Tat has also been shown to facilitate enhanced transcriptional initiation through protein-protein interactions with Sp1 [128] (Figure 3). Tat residues 30–55 contact Sp1 and impact DNA-PK-mediated phosphorylation of Sp1, which increases gene expression driven by the HIV-1 LTR (Figure 3) [129]. Amino acids 56–101 of Tat contain the DNA-PK-binding domain. TFIIH has been shown to be able to bind the transactivation domain of Tat and phosphorylate the CTD of RNA pol II although a number of investigative groups have shown that different subunits of TFIIH may mediate Tat binding [130]. Interestingly, the ability of TFIIH to phosphorylate RNA pol II has been shown to be significantly increased after it was bound to Tat; in turn, the transactivation ability of Tat was enhanced in the presence of TFIIH [84]. Tat has been shown to be specifically associated with Tat-associated kinase, which corresponds to the Drosophila P-TEFb, composed of cyclin T1 and CDK9. Cyclin T1 interacts directly with the activation domain of Tat and has been shown to mediate high affinity and specific binding of Tat to TAR. After Tat binding to cyclin T1, CDK9 is recruited, and then CDK9 phosphorylates CTD of RNA pol II and promotes transcription elongation. Tat is able to effectively antagonize HIV-1 latency and promote active transcription by liberating P-TEFb from an inactive 7SK RNP complex. Moreover, Tat is proposed to engage in formation of a “super elongation complex” with elongation factors like ELL2, ENL, AFF4, PAF1, and others as previously reviewed [131] (Figure 3). Meanwhile, efficient transcription elongation of the HIV-1 genome in response to Tat has been shown to lead to more Tat synthesis and generate a Tat-dependent positive feedback loop. However, mouse cyclin T1 has a cysteine-to-tyrosine substitution at position 261 that may lead to weak binding of mouse cyclin T1 to Tat, resulting in Tat losing the ability to interact with TAR, which results in low transactivation levels. However, changing the tyrosine residue back to cysteine at position 261 renders mouse cyclin T1 fully functional in Tat transactivation, demonstrating the importance of this residue in the transactivation process [132].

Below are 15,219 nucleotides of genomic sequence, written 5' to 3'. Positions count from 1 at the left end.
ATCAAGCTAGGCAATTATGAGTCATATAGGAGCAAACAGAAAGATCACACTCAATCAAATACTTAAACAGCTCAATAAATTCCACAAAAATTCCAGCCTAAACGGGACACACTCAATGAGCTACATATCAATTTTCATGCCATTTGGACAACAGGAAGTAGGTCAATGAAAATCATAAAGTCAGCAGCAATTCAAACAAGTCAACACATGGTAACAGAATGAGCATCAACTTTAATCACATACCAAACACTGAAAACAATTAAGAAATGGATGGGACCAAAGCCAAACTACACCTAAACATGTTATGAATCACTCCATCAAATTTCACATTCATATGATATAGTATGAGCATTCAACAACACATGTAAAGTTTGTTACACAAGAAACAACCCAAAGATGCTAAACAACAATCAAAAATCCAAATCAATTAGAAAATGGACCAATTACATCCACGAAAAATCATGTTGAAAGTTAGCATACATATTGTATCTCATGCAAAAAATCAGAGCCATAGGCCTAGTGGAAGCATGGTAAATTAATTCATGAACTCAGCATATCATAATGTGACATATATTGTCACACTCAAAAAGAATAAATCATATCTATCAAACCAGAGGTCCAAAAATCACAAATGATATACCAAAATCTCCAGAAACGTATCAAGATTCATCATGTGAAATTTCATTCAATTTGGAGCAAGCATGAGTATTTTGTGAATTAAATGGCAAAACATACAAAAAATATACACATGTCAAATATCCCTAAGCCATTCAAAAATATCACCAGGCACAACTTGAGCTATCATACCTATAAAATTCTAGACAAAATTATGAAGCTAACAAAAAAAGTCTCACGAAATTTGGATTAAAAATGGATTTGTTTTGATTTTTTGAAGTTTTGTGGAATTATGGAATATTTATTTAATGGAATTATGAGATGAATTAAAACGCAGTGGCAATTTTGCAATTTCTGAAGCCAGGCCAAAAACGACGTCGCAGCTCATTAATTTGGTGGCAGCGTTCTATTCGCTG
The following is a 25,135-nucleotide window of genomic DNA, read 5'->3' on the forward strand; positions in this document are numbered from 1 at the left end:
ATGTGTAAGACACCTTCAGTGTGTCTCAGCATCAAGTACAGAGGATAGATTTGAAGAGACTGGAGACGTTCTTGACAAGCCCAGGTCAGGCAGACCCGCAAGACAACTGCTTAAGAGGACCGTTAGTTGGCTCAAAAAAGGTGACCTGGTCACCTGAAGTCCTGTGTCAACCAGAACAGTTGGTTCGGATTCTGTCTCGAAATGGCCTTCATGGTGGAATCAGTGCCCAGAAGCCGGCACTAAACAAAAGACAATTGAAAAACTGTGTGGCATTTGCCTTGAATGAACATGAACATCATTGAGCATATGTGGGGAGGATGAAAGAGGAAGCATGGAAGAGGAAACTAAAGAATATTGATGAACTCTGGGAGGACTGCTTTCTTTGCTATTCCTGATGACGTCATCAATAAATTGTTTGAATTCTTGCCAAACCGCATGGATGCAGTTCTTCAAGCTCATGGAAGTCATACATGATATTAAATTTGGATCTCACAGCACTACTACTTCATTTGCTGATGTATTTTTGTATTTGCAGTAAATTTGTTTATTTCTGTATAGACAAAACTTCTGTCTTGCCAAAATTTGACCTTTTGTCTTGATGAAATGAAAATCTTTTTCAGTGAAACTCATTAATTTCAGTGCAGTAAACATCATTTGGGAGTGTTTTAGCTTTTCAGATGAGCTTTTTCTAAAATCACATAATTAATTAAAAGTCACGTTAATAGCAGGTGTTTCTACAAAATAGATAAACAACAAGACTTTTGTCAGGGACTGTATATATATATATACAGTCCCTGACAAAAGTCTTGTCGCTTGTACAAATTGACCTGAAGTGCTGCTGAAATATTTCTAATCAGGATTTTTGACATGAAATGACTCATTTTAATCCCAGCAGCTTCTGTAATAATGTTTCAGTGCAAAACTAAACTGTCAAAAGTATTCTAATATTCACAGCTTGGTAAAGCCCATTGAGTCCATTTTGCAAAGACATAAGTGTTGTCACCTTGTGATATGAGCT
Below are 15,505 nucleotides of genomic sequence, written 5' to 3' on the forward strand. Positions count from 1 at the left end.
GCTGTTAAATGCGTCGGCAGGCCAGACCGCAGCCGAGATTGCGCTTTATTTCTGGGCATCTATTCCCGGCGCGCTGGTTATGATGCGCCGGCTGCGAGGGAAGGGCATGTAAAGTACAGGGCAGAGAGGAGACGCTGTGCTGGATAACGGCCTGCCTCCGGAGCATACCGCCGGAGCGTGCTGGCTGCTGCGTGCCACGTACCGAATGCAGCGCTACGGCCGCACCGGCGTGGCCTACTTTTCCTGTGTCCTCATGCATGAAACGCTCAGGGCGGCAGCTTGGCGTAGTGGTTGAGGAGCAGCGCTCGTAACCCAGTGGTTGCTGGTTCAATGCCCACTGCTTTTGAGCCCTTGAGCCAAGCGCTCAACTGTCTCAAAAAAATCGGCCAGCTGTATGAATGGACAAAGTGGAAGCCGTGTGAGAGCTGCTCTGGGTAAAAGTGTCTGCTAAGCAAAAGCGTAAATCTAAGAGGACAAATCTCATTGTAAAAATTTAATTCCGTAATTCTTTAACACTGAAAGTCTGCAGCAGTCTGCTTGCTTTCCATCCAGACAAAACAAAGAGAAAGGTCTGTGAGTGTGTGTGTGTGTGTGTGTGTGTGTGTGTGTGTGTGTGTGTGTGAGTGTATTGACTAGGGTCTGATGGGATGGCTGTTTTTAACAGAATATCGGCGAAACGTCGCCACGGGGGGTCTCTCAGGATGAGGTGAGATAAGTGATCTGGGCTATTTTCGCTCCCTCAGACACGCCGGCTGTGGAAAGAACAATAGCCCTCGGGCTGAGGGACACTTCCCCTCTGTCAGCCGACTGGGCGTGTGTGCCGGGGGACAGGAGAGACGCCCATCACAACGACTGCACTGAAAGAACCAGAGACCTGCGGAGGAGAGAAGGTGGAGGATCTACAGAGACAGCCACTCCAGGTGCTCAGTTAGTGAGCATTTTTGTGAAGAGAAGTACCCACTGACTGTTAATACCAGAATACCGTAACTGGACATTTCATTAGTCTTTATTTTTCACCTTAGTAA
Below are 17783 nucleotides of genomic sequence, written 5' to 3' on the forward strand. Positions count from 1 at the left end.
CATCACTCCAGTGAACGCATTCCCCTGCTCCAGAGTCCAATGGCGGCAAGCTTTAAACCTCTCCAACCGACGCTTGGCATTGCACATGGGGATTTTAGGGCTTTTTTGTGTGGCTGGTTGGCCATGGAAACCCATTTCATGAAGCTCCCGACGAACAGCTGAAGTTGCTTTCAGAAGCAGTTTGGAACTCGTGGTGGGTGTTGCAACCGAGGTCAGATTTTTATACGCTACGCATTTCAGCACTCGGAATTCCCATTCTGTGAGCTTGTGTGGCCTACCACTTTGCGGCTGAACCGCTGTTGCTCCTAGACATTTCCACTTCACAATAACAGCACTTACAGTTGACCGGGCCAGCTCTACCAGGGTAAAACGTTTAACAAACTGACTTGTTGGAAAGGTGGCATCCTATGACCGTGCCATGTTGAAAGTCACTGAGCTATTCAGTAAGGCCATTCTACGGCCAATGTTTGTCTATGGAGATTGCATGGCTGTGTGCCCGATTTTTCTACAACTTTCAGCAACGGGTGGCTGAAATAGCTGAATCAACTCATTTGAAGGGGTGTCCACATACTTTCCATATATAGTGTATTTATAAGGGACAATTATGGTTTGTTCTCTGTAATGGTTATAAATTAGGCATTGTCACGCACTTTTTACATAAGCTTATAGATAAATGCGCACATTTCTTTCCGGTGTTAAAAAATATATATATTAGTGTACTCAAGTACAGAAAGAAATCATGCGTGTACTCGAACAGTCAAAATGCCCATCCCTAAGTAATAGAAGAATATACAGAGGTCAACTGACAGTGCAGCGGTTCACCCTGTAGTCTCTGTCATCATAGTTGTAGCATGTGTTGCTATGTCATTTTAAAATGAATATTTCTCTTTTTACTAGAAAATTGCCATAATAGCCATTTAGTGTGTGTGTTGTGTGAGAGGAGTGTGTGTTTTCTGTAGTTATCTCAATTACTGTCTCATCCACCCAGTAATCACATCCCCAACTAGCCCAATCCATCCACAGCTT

It has been reported that Tat is also able to interact physically with C/EBPβin vitro and in vivo [133]. Tat amino acid residues from 47 to 67 are critical for interaction with C/EBPβ, and specifically Tat increases the distribution of nuclear levels of C/EBPβ. Moreover, Tat can activate C/EBPβ in human U-373MG astroglial cells in a dose-dependent manner [134]. Recently, coexpression of Tat and C/EBPβ has been shown to enhance C/EBPβ binding to the HIV-1 LTR [135]. The N terminus of HIV-1 Tat (residues 1–26) has also been shown to bind to the transactivation domain (amino acids 1–96) within NFAT1 [136]. HIV-1 Tat enhances NFAT1-driven transcription in Jurkat T cells through a direct protein-protein interaction between the two proteins.

Tat is a robust transactivating protein that induces a number of effects by modulating the expression of many cellular and viral genes. Tat was recently shown to be associated with the promoters of PTEN and PP2A subunits, and these interactions result in activation of apoptotic pathways in HIV-1-infected CD4+ T cells [137]. These studies reinforce the fact that Tat, besides regulating the HIV-1 promoter, also affects cellular promoters. In addition to all of these interactions, Tat also interacts with a wide array of proteins, which have been summarized in Table 1. As shown here, there are a number of proteins with which Tat has been shown to interact. However, very little is known concerning a majority of these interactions and how they may or may not contribute to HIV-1 pathogenesis. This may be one reason why Tat inhibitors, discussed below, have universally failed to date to be effective in the therapeutic arena. In fact, given the large numbers of proteins already identified, future studies will undoubtedly need to take into account the interactome that Tat has with respect to the various proteins involved to truly begin to design inhibitors to attack these interactions. However, modeling this concept will be a future area that will need addressing.

tab1
Table 1: List of all known Tat protein interactions and the nature of the functional activity compiled from PubMed (http://www.ncbi.nlm.nih.gov/pubmed/) and HIV-1, Human Protein Interaction Database (http://www.ncbi.nlm.nih.gov/RefSeq/HIVInteractions/).

6. Molecular Diversity in Tat

The high level of HIV sequence diversity generated during the course of HIV disease is, for the most part, due to the error-prone nature and low fidelity of reverse transcriptase, poor proofreading by the polymerase, and selective pressures exerted by the host immune response, combination antiretroviral chemotherapy, and perhaps other physiological pressures [3, 102, 138]. The HIV-1 genotypic variants and resultant phenotypes occur as important variables of viral replication during the course of the disease [139]. It has been reported that Tat can tolerate 38% sequence variation without any change in its transactivation potential [140].